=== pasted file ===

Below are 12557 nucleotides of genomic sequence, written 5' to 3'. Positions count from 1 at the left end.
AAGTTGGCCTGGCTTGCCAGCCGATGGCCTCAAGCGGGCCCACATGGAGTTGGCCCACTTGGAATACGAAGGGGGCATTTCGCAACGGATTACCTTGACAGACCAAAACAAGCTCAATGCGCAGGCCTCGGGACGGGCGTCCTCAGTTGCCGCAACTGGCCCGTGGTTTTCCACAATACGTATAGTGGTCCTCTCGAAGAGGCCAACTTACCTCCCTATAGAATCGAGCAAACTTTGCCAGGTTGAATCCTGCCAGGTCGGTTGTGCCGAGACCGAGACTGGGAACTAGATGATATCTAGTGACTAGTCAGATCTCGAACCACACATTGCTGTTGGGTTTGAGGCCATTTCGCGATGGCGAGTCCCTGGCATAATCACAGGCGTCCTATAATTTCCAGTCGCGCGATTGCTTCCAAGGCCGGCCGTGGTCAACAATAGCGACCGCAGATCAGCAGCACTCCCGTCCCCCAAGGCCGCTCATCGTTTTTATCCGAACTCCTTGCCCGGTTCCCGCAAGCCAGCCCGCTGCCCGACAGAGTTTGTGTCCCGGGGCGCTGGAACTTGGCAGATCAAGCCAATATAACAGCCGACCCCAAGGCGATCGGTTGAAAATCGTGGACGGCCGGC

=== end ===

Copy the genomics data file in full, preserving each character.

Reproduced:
Below are 12557 nucleotides of genomic sequence, written 5' to 3'. Positions count from 1 at the left end.
AAGTTGGCCTGGCTTGCCAGCCGATGGCCTCAAGCGGGCCCACATGGAGTTGGCCCACTTGGAATACGAAGGGGGCATTTCGCAACGGATTACCTTGACAGACCAAAACAAGCTCAATGCGCAGGCCTCGGGACGGGCGTCCTCAGTTGCCGCAACTGGCCCGTGGTTTTCCACAATACGTATAGTGGTCCTCTCGAAGAGGCCAACTTACCTCCCTATAGAATCGAGCAAACTTTGCCAGGTTGAATCCTGCCAGGTCGGTTGTGCCGAGACCGAGACTGGGAACTAGATGATATCTAGTGACTAGTCAGATCTCGAACCACACATTGCTGTTGGGTTTGAGGCCATTTCGCGATGGCGAGTCCCTGGCATAATCACAGGCGTCCTATAATTTCCAGTCGCGCGATTGCTTCCAAGGCCGGCCGTGGTCAACAATAGCGACCGCAGATCAGCAGCACTCCCGTCCCCCAAGGCCGCTCATCGTTTTTATCCGAACTCCTTGCCCGGTTCCCGCAAGCCAGCCCGCTGCCCGACAGAGTTTGTGTCCCGGGGCGCTGGAACTTGGCAGATCAAGCCAATATAACAGCCGACCCCAAGGCGATCGGTTGAAAATCGTGGACGGCCGGC